Back to Beck. During the course of a complicated explication Tuesday of Soros’s alleged activities as a “puppet-master,” Beck—to the shame of everyone involved with the production and broadcast of his program—engaged in some of the most offensive anti-Semitic imagery ever purposely shown on American television. The fact that he did this while accusing Soros—who had to flee the Nazis—of aiding the Nazis against his fellow Jews only adds to the absurdity, as well as the crimes against reason, that consistently characterize Beck’s crazy rants.

But that is hardly the point. Beck calls Soros his own “shadow government” happily manipulating his “puppet” Barack Obama. This lunatic actually equated Soros’s effort in helping democratic revolutions succeed in overthrowing Communism in Europe with evidence that Soros seeks to take over the United States of America. The notion that this Jewish financier is somehow manipulating governments and world currencies for his own nefarious purposes could have come directly out of the Nazi playbook.

Michelle Goldberg writes in The Daily Beast that Beck’s show was little more than “a symphony of anti-Semitic dog-whistles. Nothing like it has ever been on American television before.”

The details of Beck’s accusations are too myriad and too complicated for me to do justice to their lunacy here. Fortunately, I don’t have to. Media Matters has addressed all of them and more here. (How ironic that the only place in the media to go for a thorough airing of the issues raised by these attacks must be undertaken by an organization that has recently become a Soros beneficiary.) Is this kind of ugly slander not a story worthy of significant investigation anywhere else in the mainstream media?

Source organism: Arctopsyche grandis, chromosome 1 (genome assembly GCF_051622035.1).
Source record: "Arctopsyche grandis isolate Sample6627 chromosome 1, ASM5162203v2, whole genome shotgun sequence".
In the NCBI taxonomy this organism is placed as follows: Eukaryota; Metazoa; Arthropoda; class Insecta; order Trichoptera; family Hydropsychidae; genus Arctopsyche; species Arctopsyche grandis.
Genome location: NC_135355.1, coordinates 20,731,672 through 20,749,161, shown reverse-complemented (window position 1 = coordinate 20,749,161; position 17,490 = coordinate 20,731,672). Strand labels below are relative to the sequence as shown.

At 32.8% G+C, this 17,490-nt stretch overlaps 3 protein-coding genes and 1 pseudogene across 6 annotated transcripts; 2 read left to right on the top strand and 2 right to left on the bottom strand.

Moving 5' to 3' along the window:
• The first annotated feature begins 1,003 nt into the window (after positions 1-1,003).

I’ve written about attempts to smear Soros before here and here when David Horowitz, among others, attempted a move similar to that of Beck’s by riding his lies about Soros in greater riches and influence in the hate-filled swamp of far-right politics. (Tony Blankley wrote in response to withdraw his distasteful comments quoted in my column above.) The ambition of those doing the slandering is almost always the same: to find a scapegoat for the failures of their own ideology to explain reality. On Fox that is less a problem because reality does not enter into the picture much on its programming.

The question I would like to see answered is why do good people sit by and let this poison pass without comment? Abe Foxman of the Anti-Defamation League—who usually finds time to denounce every Jewish joke ever told in public this side of Woody Allen before it’s out of their mouths—took a full day before deciding he disapproved of Beck’s comments. But he then confined Beck only to the misuse of Soros’s teenage past in Hungary against him.